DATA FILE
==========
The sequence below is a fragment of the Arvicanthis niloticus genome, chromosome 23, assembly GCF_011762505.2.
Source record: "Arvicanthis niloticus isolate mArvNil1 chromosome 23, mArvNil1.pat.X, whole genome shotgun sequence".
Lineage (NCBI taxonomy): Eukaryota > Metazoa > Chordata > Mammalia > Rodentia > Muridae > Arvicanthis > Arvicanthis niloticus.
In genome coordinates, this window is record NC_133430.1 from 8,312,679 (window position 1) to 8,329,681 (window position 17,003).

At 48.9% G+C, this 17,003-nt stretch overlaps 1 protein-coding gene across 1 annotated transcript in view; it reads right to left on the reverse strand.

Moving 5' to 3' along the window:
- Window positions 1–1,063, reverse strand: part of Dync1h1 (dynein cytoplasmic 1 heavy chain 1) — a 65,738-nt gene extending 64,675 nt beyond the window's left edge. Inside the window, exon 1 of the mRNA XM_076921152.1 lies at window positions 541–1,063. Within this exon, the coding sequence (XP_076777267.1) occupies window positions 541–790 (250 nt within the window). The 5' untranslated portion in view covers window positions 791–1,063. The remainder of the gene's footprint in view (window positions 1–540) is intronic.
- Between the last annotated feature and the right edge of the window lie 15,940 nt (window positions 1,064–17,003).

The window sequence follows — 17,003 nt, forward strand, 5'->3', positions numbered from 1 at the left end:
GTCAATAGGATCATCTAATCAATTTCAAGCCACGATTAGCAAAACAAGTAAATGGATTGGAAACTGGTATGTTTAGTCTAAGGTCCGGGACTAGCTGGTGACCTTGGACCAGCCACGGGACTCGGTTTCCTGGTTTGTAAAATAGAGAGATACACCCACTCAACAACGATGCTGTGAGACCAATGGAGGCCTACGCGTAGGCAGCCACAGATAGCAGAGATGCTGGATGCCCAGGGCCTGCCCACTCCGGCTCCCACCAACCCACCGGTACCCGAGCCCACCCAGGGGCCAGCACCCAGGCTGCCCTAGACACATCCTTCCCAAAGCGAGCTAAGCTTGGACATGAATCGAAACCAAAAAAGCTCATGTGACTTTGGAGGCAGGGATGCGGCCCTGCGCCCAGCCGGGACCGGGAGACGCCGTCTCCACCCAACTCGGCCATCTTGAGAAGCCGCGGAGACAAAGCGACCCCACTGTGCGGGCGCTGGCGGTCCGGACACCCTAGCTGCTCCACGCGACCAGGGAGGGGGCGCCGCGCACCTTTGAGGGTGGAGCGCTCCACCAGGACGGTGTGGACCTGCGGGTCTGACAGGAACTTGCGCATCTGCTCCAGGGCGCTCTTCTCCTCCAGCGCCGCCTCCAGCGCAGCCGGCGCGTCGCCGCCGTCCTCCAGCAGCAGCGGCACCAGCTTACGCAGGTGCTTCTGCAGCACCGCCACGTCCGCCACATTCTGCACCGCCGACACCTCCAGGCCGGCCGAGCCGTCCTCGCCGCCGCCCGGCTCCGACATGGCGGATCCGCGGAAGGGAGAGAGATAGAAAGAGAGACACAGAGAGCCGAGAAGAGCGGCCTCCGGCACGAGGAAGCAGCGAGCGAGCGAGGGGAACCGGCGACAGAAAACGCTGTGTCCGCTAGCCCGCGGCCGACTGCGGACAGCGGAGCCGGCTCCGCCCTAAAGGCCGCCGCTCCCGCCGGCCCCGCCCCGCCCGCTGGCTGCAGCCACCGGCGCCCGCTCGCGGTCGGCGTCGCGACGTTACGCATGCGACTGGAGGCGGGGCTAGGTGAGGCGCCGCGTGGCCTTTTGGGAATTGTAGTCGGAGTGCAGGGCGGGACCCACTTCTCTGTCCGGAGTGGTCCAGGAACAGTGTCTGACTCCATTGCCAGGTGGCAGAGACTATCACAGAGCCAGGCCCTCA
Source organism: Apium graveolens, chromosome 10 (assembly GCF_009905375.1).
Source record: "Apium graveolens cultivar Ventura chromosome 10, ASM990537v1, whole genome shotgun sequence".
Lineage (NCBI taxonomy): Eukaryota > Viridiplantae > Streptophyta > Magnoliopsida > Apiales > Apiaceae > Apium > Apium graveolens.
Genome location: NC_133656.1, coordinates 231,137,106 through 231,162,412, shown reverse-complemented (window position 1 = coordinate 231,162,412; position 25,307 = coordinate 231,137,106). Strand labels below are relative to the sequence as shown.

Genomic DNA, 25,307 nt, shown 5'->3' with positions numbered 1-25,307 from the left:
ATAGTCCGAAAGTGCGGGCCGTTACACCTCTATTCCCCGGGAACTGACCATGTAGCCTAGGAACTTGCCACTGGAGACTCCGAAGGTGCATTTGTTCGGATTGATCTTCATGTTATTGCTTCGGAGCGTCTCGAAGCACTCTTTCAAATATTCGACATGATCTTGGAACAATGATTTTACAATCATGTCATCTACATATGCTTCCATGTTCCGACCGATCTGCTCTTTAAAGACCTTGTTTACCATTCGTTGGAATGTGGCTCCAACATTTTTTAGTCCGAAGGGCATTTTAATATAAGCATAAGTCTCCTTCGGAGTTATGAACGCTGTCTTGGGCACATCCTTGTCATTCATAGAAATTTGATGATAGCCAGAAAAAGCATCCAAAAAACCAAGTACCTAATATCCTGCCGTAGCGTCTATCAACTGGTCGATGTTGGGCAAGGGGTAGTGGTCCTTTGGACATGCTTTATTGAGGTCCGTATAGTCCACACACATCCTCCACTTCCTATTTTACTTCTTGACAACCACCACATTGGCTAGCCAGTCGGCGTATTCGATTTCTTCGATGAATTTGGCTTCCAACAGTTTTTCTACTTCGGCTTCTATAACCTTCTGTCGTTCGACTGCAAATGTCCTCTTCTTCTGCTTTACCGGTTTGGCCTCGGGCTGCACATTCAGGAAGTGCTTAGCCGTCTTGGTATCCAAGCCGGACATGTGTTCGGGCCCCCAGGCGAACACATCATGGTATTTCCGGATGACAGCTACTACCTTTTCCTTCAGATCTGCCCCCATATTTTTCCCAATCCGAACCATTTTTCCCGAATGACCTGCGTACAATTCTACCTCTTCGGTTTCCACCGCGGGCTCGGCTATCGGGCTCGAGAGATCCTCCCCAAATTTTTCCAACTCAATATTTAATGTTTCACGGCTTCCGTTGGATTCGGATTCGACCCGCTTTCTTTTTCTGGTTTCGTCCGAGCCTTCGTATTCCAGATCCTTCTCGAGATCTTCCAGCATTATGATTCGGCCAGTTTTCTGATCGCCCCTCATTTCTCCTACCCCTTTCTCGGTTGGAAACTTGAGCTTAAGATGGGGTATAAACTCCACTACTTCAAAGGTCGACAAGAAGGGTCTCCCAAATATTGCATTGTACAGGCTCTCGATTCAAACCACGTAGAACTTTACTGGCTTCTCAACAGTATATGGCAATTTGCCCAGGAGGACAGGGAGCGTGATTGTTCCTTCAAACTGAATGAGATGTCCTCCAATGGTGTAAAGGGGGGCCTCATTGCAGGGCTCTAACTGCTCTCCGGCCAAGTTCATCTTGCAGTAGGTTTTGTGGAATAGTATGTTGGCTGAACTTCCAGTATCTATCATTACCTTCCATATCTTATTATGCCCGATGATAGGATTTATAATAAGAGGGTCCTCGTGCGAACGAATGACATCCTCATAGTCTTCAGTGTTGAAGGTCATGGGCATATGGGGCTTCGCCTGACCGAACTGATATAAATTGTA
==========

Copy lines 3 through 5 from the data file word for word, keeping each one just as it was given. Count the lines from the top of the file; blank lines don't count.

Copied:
Lineage (NCBI taxonomy): Eukaryota > Metazoa > Chordata > Mammalia > Rodentia > Muridae > Arvicanthis > Arvicanthis niloticus.
In genome coordinates, this window is record NC_133430.1 from 8,312,679 (window position 1) to 8,329,681 (window position 17,003).

At 48.9% G+C, this 17,003-nt stretch overlaps 1 protein-coding gene across 1 annotated transcript in view; it reads right to left on the reverse strand.